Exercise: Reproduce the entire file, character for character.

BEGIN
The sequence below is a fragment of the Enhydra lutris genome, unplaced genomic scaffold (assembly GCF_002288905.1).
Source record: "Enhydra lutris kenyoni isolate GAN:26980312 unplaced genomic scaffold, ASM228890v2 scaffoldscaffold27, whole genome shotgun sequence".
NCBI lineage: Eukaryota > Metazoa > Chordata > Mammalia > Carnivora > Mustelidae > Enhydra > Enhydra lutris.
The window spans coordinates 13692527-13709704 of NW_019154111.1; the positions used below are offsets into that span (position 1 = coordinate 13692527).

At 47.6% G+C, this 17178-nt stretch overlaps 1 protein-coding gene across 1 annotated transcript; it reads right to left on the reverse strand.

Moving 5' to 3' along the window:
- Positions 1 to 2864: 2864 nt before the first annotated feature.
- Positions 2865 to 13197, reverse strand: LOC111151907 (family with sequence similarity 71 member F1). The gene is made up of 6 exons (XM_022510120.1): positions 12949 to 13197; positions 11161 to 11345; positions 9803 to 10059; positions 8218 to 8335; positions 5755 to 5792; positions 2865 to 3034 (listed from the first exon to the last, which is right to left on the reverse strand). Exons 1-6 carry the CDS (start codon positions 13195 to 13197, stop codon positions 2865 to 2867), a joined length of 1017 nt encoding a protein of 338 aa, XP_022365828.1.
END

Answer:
The sequence below is a fragment of the Enhydra lutris genome, unplaced genomic scaffold (assembly GCF_002288905.1).
Source record: "Enhydra lutris kenyoni isolate GAN:26980312 unplaced genomic scaffold, ASM228890v2 scaffoldscaffold27, whole genome shotgun sequence".
NCBI lineage: Eukaryota > Metazoa > Chordata > Mammalia > Carnivora > Mustelidae > Enhydra > Enhydra lutris.
The window spans coordinates 13692527-13709704 of NW_019154111.1; the positions used below are offsets into that span (position 1 = coordinate 13692527).

At 47.6% G+C, this 17178-nt stretch overlaps 1 protein-coding gene across 1 annotated transcript; it reads right to left on the reverse strand.

Moving 5' to 3' along the window:
- Positions 1 to 2864: 2864 nt before the first annotated feature.
- Positions 2865 to 13197, reverse strand: LOC111151907 (family with sequence similarity 71 member F1). The gene is made up of 6 exons (XM_022510120.1): positions 12949 to 13197; positions 11161 to 11345; positions 9803 to 10059; positions 8218 to 8335; positions 5755 to 5792; positions 2865 to 3034 (listed from the first exon to the last, which is right to left on the reverse strand). Exons 1-6 carry the CDS (start codon positions 13195 to 13197, stop codon positions 2865 to 2867), a joined length of 1017 nt encoding a protein of 338 aa, XP_022365828.1.